Have you heard of people doing things differently as a result of your work?
Not so far. It would be nice to hear some stories in the future.
What kinds of representation would you like to see landscape architects explore – both as part of design practice and in how we represent our work to clients and the public?
We could explore virtual reality more to allow anyone to freely immerse themselves in a landscape design. There is also an opportunity here to represent landscape over time – I think landscape architects/designers can be too focused on representing the final, mature landscape design and don’t think so much about the in-between. Virtual reality could play a valuable role in depicting how a landscape design evolves over a period of time. It’d also be nice to see more hand-drawings – although it is more time-consuming to do plans, sections and perspectives by hand. Digital representation goes a long way, but I do feel there’s a lovely quality in a hand-drawing which can also impress. I’ve seen other creative ways of representation such as collage and even custom-made stamps (of trees and textures etc) which were used to create a plan. So there’s so many (artistic) options to representation depending on the project.
In what ways would you like landscape architects to make space for humor in practice? How do we stay (or become) playful?
Chill out sometimes – some practices may be too stiff/formal and have no “office culture.” A simple office lunch once a week (where everyone actually has to leave their desk to eat together) can go a long way in building that friendly, light-hearted environment. Of course, work must still get done, but I think deliberately designating some time to do something relaxing or fun and get to know your colleagues (especially in larger practices) is helpful. Browsing social media occasionally and seeing all the funny accounts and channels also helps maintain some playfulness.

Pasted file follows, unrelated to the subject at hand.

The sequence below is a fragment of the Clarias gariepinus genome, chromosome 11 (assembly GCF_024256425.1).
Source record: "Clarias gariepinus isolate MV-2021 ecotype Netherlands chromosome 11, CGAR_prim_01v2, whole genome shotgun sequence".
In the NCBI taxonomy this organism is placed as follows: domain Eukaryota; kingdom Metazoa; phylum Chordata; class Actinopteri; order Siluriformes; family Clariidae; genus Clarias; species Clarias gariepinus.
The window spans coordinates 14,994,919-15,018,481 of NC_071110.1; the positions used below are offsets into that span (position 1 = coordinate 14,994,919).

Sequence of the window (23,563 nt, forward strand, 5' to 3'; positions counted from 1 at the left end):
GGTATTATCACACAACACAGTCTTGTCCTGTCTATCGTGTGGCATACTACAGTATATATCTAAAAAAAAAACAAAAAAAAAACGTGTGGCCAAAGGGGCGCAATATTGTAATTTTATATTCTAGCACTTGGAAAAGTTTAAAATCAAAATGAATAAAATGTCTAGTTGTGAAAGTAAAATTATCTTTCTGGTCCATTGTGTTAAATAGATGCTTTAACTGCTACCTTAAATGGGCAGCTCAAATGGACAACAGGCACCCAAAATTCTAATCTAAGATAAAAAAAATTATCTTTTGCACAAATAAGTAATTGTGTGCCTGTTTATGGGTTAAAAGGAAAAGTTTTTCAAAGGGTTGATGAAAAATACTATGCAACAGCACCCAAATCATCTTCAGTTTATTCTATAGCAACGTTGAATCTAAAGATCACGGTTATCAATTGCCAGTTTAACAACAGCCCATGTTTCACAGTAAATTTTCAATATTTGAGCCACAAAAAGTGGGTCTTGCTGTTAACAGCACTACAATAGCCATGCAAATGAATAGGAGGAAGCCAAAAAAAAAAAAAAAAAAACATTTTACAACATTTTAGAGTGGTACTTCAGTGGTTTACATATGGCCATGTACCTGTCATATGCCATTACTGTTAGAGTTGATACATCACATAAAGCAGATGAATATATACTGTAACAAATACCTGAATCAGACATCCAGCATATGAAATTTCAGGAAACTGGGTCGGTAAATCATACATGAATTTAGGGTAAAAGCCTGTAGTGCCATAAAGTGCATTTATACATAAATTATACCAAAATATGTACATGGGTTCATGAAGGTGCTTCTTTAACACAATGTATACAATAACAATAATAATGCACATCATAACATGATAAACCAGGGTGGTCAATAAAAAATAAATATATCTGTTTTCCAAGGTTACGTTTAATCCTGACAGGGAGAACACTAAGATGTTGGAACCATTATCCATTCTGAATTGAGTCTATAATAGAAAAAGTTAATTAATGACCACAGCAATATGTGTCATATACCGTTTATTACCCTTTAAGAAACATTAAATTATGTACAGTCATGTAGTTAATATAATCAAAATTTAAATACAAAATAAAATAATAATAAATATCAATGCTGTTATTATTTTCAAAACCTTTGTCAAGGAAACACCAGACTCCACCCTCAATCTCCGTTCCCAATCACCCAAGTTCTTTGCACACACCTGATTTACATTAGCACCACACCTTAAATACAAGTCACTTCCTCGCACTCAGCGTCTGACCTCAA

Is there something that you haven’t explored yet with memes or landscape representation that you’d like to try?
I want to explore editing video footage – taking classic video memes and adding a landscape architecture/design spin to it. There is a lot of footage out there that relate to the profession from lectures to references in movies and documentaries – it’s just a matter of how they are put together.
What are your dream projects?
It’s odd because my dream projects (that have been implemented) are pathways. The first is the pathway to the Acropolis designed by Dimitris Pikionis. It’s incredible how the pathway looks like it was constructed at the same time as the Acropolis even though it was actually implemented in the mid-1950s. I appreciate how the project is very mindful of the context as exemplified through the design and the use of local material and craftsmen. I can only speculate, but it seems like the project was implemented carefully and thoughtfully – it wasn’t rushed. The other pathway is at Punta Pite in Chile, designed by Teresa Moller Landscape Studio. Like the Acropolis pathway, the project was implemented very carefully and sensitively using experienced craftsmen. The pathway is brilliantly integrated into the rocky coastline – anyone can see how incredibly intricate and skilful the implementation was.The construction industry is so fast-paced, and it really forces architectural designers to produce results quickly; for me, it’s nice to see projects like the pathways mentioned, which demonstrate an acute sense of thoughtfulness and patience in the landscape design and implementation.
On the flipside, another dream project for me would be anything which is designed specifically for (sea or land) animals. I suppose zoos are one but perhaps that typology could be rethought. I don’t know of many projects where the design is intended for a specific animal or species for example. I can only imagine that this type of project would be exciting because it would involve a diverse team which would include professionals who work with or study animals.